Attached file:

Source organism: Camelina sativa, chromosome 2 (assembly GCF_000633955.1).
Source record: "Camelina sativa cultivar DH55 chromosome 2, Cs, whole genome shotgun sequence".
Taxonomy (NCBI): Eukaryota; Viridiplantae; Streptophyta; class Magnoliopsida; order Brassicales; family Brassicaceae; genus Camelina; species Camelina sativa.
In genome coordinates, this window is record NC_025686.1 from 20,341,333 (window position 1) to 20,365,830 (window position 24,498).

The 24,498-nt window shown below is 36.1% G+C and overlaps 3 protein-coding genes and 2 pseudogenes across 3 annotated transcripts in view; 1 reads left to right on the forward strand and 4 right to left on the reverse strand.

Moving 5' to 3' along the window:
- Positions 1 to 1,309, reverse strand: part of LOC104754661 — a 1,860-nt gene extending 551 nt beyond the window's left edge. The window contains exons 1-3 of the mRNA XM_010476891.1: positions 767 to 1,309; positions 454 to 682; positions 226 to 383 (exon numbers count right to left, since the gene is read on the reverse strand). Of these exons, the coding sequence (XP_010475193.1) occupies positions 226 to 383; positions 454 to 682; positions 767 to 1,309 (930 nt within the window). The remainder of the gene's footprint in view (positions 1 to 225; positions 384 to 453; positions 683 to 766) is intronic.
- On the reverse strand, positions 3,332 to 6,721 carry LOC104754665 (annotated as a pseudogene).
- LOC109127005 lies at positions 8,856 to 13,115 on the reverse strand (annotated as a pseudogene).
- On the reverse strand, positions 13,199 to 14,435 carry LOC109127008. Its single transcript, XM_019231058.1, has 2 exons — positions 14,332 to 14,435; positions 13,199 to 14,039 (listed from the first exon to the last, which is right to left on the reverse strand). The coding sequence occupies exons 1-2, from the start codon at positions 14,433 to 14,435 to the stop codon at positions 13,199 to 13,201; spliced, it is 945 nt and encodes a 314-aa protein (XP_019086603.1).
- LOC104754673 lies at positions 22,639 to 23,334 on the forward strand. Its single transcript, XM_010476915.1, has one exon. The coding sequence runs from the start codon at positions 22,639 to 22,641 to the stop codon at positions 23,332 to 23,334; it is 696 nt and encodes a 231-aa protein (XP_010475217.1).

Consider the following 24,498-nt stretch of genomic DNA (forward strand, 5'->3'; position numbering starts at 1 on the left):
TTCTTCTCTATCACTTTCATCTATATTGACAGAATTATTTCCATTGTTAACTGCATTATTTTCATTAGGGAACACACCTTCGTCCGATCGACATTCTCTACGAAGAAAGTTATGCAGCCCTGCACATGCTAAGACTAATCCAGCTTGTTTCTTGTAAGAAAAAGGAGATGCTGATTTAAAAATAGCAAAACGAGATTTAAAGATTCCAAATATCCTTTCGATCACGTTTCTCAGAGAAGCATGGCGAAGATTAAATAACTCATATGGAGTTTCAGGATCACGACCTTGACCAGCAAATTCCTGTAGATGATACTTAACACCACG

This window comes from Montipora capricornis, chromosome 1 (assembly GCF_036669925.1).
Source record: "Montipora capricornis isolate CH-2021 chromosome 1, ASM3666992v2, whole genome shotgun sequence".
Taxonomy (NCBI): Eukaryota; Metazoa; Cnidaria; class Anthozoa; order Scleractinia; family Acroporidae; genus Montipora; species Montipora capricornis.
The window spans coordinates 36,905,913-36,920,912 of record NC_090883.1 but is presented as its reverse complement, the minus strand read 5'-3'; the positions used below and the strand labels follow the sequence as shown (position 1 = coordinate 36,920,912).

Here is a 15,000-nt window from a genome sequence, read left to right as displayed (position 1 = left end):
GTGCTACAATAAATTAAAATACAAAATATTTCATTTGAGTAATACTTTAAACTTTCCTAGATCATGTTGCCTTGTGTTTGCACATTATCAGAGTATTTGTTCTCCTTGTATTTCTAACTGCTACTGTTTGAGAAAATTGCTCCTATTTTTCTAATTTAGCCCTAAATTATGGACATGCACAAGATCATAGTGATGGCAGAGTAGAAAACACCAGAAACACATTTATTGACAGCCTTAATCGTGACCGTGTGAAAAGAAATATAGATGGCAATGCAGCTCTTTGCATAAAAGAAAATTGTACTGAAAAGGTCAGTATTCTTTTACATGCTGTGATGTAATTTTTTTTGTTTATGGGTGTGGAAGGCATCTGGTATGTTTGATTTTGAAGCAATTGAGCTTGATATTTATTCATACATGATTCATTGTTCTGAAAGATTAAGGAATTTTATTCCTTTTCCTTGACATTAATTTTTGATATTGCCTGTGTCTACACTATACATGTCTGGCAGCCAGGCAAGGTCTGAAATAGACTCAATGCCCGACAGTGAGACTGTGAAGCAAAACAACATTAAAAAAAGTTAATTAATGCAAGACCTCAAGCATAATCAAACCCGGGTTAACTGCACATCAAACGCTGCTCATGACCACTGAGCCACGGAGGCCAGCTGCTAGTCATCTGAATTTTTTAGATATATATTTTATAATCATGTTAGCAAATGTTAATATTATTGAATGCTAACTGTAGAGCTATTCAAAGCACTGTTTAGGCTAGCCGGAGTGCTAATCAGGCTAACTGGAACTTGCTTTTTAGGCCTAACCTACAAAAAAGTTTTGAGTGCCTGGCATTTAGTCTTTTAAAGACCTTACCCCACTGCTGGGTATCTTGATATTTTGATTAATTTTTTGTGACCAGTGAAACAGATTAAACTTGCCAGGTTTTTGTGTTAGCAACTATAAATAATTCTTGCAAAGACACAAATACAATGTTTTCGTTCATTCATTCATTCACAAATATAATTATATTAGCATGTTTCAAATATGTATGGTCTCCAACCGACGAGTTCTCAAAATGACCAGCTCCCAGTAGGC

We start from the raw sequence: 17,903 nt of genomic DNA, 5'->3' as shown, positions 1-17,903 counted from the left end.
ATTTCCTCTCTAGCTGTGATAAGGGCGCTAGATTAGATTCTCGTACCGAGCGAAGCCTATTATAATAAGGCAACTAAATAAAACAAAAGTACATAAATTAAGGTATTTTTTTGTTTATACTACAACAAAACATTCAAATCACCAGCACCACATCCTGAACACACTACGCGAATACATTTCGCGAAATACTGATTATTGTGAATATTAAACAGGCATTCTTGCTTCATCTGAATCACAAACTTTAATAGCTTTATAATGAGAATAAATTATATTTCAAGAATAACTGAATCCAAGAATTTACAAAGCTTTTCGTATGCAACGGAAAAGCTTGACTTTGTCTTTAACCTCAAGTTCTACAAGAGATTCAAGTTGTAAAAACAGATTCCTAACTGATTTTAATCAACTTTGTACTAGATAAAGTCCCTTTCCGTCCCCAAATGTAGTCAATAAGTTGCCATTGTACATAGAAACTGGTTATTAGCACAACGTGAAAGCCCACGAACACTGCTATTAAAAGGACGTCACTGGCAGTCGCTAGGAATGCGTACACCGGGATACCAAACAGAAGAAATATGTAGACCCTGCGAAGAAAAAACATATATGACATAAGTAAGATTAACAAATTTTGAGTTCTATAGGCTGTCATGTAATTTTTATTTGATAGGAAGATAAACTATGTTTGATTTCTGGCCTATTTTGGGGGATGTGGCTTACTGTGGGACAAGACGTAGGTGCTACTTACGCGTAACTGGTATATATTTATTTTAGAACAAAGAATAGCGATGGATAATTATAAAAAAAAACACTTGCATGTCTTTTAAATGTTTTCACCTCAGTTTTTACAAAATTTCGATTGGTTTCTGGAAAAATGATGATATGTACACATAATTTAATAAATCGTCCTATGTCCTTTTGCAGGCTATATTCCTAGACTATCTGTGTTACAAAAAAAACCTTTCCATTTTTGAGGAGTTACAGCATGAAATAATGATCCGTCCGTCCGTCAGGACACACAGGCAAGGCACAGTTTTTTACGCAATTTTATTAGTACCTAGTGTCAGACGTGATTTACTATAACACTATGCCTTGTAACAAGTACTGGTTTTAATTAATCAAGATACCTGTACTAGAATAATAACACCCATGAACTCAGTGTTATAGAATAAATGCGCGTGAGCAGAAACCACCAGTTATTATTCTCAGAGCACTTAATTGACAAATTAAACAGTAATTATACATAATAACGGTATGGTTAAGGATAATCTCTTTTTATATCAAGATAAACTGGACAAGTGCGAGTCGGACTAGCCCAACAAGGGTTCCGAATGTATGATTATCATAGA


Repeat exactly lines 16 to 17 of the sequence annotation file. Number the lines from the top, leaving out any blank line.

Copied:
Taxonomy (NCBI): Eukaryota; Metazoa; Cnidaria; class Anthozoa; order Scleractinia; family Acroporidae; genus Montipora; species Montipora capricornis.
The window spans coordinates 36,905,913-36,920,912 of record NC_090883.1 but is presented as its reverse complement, the minus strand read 5'-3'; the positions used below and the strand labels follow the sequence as shown (position 1 = coordinate 36,920,912).